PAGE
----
My go-to board game for a long time was Pandemic. It’s fun, complex, difficult, re-playable, and cooperative so I was never accused of personally attacking my friends with my strategy (I once made someone cry during a game of Power Grid; I think she was projecting). But now is really NOT THE TIME for that particular mindfuck so I checked out a couple new releases that might be a suitable replacement.

My very favourite was Your Worst Nightmare, a new party game from Pressman. It follows a pretty familiar party game structure of “guess whose answer is whose” but instead of players trying to be funny or tell dirty secrets or something, they’re ranking their nightmares (each card has four terrible things and you have to rank them based on your own sense of fear). It’s a game that advantages the host of the party (because they are in the best position to know each of the players well) and since I’m almost always the host, that appeals to me. But it’s also just straight up interesting to play, even if the actual winning part isn’t the most fairly merit-based. It’s a great conversation starter (you’re less afraid of getting mugged than being vulnerable? Ok, we need to talk) and that’s ultimately what party games are best for.

The less effective party games I tried were Games Adults Play’s (May Cause) Side Effects and OK Boomer!, both of which I found pretty annoying. The first is a basic Taboo structure with a goofy and not at all offensive “prescription drugs are fun!” angle. Before you attempt to get your team to guess a word, you draw two pill-shaped cards that determine the “side effects” that will limit your communication. The blue pills are verbal (“you are a sports commentator”), the red pills are physical (“you are a chicken”, because of course you are). By all means, embarrass yourself, but I’d rather play Taboo. OK Boomer! is a condescending trivia game intended to sew even more division between baby boomers and millennials (often parents and their adult children). The questions in both categories are way too easy and the millennial ones in particular are incredibly vapid (“what does the peach emoji symbolize?”). Hard Pass.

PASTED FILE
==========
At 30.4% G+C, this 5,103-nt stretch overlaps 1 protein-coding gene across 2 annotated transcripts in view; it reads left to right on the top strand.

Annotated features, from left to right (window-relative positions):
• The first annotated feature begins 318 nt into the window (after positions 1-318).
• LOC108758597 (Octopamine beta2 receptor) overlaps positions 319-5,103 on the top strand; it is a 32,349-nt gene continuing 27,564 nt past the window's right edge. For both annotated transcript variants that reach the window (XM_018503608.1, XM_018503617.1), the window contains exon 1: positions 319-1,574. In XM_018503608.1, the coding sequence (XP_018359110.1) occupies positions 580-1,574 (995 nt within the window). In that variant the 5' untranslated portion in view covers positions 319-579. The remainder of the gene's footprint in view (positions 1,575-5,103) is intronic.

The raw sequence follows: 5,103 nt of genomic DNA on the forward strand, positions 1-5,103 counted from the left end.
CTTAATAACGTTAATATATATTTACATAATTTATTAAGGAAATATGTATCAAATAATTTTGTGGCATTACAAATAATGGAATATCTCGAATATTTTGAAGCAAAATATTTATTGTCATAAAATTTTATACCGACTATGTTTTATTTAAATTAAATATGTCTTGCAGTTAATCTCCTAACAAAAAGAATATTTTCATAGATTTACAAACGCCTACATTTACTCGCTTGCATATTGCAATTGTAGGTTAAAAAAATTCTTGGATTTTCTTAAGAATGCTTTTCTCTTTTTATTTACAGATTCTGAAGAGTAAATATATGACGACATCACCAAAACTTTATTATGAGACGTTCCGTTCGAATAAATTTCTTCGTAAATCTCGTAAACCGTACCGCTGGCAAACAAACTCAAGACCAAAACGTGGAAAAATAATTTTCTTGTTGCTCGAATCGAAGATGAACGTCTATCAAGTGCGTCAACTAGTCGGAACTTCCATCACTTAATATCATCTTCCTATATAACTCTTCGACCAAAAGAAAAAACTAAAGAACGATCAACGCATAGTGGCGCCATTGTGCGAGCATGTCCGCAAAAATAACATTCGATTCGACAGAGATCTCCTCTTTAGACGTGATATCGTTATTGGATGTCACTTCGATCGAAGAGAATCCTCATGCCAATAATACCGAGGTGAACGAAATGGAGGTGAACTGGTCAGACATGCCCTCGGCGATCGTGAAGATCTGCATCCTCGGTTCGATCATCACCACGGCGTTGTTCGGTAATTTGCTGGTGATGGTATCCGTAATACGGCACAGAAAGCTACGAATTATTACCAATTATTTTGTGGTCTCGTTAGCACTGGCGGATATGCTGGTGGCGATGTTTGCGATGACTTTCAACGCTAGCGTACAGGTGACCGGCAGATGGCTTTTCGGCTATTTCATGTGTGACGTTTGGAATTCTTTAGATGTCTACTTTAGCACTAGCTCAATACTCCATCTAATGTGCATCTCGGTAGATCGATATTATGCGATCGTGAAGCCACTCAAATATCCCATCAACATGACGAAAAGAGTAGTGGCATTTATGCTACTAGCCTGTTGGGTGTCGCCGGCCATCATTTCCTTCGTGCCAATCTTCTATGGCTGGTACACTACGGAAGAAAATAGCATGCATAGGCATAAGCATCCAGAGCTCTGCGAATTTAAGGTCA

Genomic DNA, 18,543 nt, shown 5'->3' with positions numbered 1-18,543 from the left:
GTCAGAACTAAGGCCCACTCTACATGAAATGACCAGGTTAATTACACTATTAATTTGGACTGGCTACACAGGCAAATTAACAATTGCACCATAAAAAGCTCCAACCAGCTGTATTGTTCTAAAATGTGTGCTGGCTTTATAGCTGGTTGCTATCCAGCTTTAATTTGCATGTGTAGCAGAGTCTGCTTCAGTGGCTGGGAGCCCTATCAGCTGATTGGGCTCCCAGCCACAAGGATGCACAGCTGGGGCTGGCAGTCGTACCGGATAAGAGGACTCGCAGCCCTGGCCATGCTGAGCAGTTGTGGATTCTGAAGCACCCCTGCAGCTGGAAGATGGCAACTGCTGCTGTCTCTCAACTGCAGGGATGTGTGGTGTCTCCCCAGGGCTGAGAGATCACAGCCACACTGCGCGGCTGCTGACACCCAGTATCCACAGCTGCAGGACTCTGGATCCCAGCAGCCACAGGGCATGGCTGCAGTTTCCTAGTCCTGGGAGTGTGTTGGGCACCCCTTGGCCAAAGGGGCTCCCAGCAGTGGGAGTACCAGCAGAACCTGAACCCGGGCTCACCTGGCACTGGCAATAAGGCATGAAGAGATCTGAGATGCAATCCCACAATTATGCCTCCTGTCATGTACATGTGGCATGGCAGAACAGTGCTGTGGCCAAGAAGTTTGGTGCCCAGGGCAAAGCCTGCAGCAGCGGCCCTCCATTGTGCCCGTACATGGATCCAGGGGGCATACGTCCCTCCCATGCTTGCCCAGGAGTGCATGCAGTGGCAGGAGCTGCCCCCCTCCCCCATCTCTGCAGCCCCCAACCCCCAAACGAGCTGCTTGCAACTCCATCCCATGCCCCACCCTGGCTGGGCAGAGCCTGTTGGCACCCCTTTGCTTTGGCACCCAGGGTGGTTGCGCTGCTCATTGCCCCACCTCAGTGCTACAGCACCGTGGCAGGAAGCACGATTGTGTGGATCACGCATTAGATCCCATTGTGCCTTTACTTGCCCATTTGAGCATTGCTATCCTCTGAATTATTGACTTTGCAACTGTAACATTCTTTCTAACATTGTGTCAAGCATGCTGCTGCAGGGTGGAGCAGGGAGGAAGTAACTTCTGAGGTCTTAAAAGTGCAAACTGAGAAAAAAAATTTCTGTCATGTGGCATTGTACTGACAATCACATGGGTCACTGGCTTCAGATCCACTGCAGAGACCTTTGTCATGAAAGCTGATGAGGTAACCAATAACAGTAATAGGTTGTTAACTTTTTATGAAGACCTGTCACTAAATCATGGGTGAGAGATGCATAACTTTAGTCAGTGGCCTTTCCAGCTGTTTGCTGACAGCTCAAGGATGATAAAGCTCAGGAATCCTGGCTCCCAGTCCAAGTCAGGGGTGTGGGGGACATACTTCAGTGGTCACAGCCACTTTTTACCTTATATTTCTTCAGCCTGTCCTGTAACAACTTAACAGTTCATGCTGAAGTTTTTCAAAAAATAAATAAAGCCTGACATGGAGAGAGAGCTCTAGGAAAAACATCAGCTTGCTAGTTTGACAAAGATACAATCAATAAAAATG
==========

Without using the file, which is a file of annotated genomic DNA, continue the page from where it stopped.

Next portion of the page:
In an attempt to give my brain a cheerful break, I also tried a couple kids games- jax’s Sequence for Kids (ages 3+) and Pressman’s SMATH (ages 6+). I enjoyed the heck out of the first one, a very cute animal-themed board game that elevates the Tic-Tac-Toe concept with a pretty impressive amount of strategy (what kind of genius 3-year-olds is this for??). It’s not just a great game for kids, I genuinely plan to play my cute animal version of Sequence on the regular with my totally grown-up pals. I was also impressed with SMATH but not really because I enjoyed it. It’s just Scrabble with math equations instead of words but it’s startling to me that this didn’t exist before. It’s brilliant. And I can see it being a really useful tool for learning math. That said, it’s no fun. Scrabble is barely fun and I’m a words person, don’t make me do math. I’m really glad SMATH exists, I just don’t want to play it. Back to Sequence for Kids!